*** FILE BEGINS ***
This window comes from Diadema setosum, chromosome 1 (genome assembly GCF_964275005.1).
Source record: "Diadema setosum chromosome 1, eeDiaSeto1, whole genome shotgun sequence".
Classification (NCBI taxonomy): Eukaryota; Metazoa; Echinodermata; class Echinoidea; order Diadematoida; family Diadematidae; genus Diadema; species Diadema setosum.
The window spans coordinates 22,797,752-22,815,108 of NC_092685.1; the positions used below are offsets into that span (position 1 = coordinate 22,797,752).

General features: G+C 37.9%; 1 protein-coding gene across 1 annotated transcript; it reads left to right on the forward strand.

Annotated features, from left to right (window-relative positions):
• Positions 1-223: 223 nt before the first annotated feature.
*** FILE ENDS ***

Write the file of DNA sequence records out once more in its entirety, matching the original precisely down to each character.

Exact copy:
This window comes from Diadema setosum, chromosome 1 (genome assembly GCF_964275005.1).
Source record: "Diadema setosum chromosome 1, eeDiaSeto1, whole genome shotgun sequence".
Classification (NCBI taxonomy): Eukaryota; Metazoa; Echinodermata; class Echinoidea; order Diadematoida; family Diadematidae; genus Diadema; species Diadema setosum.
The window spans coordinates 22,797,752-22,815,108 of NC_092685.1; the positions used below are offsets into that span (position 1 = coordinate 22,797,752).

General features: G+C 37.9%; 1 protein-coding gene across 1 annotated transcript; it reads left to right on the forward strand.

Annotated features, from left to right (window-relative positions):
• Positions 1-223: 223 nt before the first annotated feature.